Simulations of galaxy formations. Complex drug designs. Studying the path of dust clouds. This is just a sampling of the compute-heavy tasks that Phil Williams has to support on his research network at the University of Nottingham, in England.
"The calculations we do are a combination of lots of repetitive serial jobs and highly parallel jobs," Williams says. "Each of these [calculations] takes only a few seconds, but it takes us many, many hundreds of thousands of CPU hours to simulate in a computer."
Despite Gigabit Ethernet connections, Williams' servers -- a cluster of 512 dual-processor Network File System-mounted file servers -- were getting severely bogged down. "The CPUs were spending all their time handling the connection so that the performance on the job disappeared to nothing," he says. "The interconnect was definitely becoming the limiting factor -- it was holding back the amount of data we could calculate."
A trio of high-speed interconnect technologies is aimed at alleviating exactly that kind of strain: veteran technology InfiniBand; newcomer EtherFabric, an Ethernet-based offering from start-up Level 5 Networks; and iWarp, an Ethernet-based technology being put through its paces at the University of New Hampshire (UNH) Interoperability Labs in Durham. All three technologies offload the network connections from the server CPU so that servers can catch up to the network's Gigabit bandwidth speeds. And the buzz on them is picking up as users look for alternatives to 10G Ethernet to handle their growing network loads.
"A push toward sophisticated applications will mean an increase in video over IP, the need for an enriched buying experience over the Web, and the need for improved rendering of images," says Ann MacFarland, a director at The Clipper Group. For IT managers who don't want to make the leap to 10G Ethernet, the combination of big pipes, real-time traffic, heavy computing and burdensome graphics will choke their networks if they don't reconsider their interconnects, she says.
The infrastructure you have
EtherFabric, a combination of a network interface card (NIC) and software that uses a company's current Ethernet switch infrastructure, fit the bill for Williams at the University of Nottingham. EtherFabric gains performance improvement for servers by distributing a TCP/IP software stack to each application on the server. Each application then can directly access memory on the NIC, which alleviates the copying of data to system memory and the over-utilization of CPUs.
"The NIC handles the network so the CPU isn't being hammered by the kernel and being interrupted to handle network traffic," says Williams, who wanted to preserve his investment in Gigabit Ethernet pipes, while achieving high performance and low latency.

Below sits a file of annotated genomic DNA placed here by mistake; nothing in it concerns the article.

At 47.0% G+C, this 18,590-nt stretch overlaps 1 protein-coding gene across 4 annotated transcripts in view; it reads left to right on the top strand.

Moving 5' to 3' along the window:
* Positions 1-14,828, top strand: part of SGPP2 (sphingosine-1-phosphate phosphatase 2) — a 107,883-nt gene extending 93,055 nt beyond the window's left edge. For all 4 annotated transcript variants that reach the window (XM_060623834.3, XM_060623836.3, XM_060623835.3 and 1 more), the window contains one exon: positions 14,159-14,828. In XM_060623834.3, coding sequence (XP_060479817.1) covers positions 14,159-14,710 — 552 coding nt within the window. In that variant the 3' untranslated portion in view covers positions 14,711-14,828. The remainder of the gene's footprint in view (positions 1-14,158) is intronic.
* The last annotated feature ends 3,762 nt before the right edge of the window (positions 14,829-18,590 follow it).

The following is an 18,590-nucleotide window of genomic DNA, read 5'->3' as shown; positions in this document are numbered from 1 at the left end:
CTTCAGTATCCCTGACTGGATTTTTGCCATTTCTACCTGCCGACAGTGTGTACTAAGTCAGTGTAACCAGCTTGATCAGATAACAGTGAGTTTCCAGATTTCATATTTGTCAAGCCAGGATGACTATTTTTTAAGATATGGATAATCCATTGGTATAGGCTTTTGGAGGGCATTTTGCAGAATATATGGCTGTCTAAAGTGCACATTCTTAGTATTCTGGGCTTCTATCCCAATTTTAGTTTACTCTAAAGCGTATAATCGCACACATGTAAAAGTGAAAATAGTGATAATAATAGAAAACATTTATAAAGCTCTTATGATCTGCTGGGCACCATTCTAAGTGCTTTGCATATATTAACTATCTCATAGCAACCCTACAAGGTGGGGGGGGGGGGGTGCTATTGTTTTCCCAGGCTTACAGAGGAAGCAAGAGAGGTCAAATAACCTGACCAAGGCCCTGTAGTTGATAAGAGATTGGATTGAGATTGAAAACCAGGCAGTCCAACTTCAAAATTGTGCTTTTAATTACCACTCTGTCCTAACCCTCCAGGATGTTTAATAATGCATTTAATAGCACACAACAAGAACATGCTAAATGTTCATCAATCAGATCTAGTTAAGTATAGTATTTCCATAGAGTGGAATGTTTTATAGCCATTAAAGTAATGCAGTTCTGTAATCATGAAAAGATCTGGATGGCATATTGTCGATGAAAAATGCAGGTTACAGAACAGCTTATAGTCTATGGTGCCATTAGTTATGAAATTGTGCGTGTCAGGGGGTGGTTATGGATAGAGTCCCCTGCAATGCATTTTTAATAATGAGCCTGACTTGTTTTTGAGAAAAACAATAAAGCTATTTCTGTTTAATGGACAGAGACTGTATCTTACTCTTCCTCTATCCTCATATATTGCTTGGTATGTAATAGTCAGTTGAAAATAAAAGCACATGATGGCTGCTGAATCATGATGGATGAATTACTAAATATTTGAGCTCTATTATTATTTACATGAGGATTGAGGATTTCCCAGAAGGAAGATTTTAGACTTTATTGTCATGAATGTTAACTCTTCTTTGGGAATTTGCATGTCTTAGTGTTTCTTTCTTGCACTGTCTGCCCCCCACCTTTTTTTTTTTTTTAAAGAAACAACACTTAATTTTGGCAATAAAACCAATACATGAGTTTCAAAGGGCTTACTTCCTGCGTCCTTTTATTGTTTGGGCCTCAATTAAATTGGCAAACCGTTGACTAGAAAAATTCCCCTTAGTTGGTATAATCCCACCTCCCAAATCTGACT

Also, because EtherFabric uses standard Ethernet and is interoperable with Ethernet adapters, it only requires one end of the connection to have the NIC.
University of Nottingham has tripled network performance since implementing EtherFabric, Williams says. "We can do calculations in a third of the time and get three times the work done."
He adds that tripling performance also means "getting away with a third of [his] servers". The university is hoping to revamp its data centre, and Williams plans to use EtherFabric to get more CPU power from fewer boxes.
Betting on InfiniBand
Had Williams not wanted to use Ethernet, InfiniBand would have been a great choice -- improving performance even more than EtherFabric, he says. InfiniBand, the high-performance, low-latency fabric overseen by the InfiniBand Trade Association (IBTA), operates at speeds of 2.5G to 120Gbit/sec. But the technology falls down for some IT managers because it requires specialized gear.
Aimed at speeding data transfers between huge server and storage farms, InfiniBand comprises a host channel adapter that sits at the server and target channel adapters located in other servers or storage devices. Providing direct connections, the adapters enable efficiency management techniques such as CPU memory offload and QoS to be built in.
InfiniBand launched with a bang in 2000, but interest quickly faded with the economic downturn and ensuing IT budget drawbacks. "During the bust, people were less inclined to invest in new interconnect technologies," says Thad Omura, a member of the IBTA and OpenIB Alliance and director of product marketing at InfiniBand gear maker Mellanox Technologies. But he contends, "now there's a renewal of interest in the interconnect and ability of the interconnect to lower the cost of the data centre or high-performance computing."
In fact, heavy hitters such as Intel, Sun and Cisco (which recently acquired InfiniBand switch maker Topspin Communications) support InfiniBand. The technology is taking hold in blade servers, for example, because of its low power requirements (about 2 watts) and 10Gbit/sec interconnects.
And users are becoming more plentiful, with compute powerhouses such as the Lawrence Livermore, Los Alamos and Sandia research labs sharing testament to the technology's usefulness.
"InfiniBand started its climb back last year. We're on a good trajectory with a cross-section of industries, including universities, labs, gas, automotive, entertainment and biotechnology," says Stu Aaron, a director of product marketing at Cisco.
Mellanox's Omura says he sees InfiniBand spilling over into enterprise applications that need large computing resources for real-time cost and risk analyses, such as those in financial services, and that require low-latency access to huge databases and storage, such as with Web commerce. Overall, Omura says the pricing on InfiniBand products is less than its 10G Ethernet counterparts at $US300 per port vs $1500 per port, but he concedes that it could take a bit more skill to deploy and manage InfiniBand architectures than those based on Ethernet.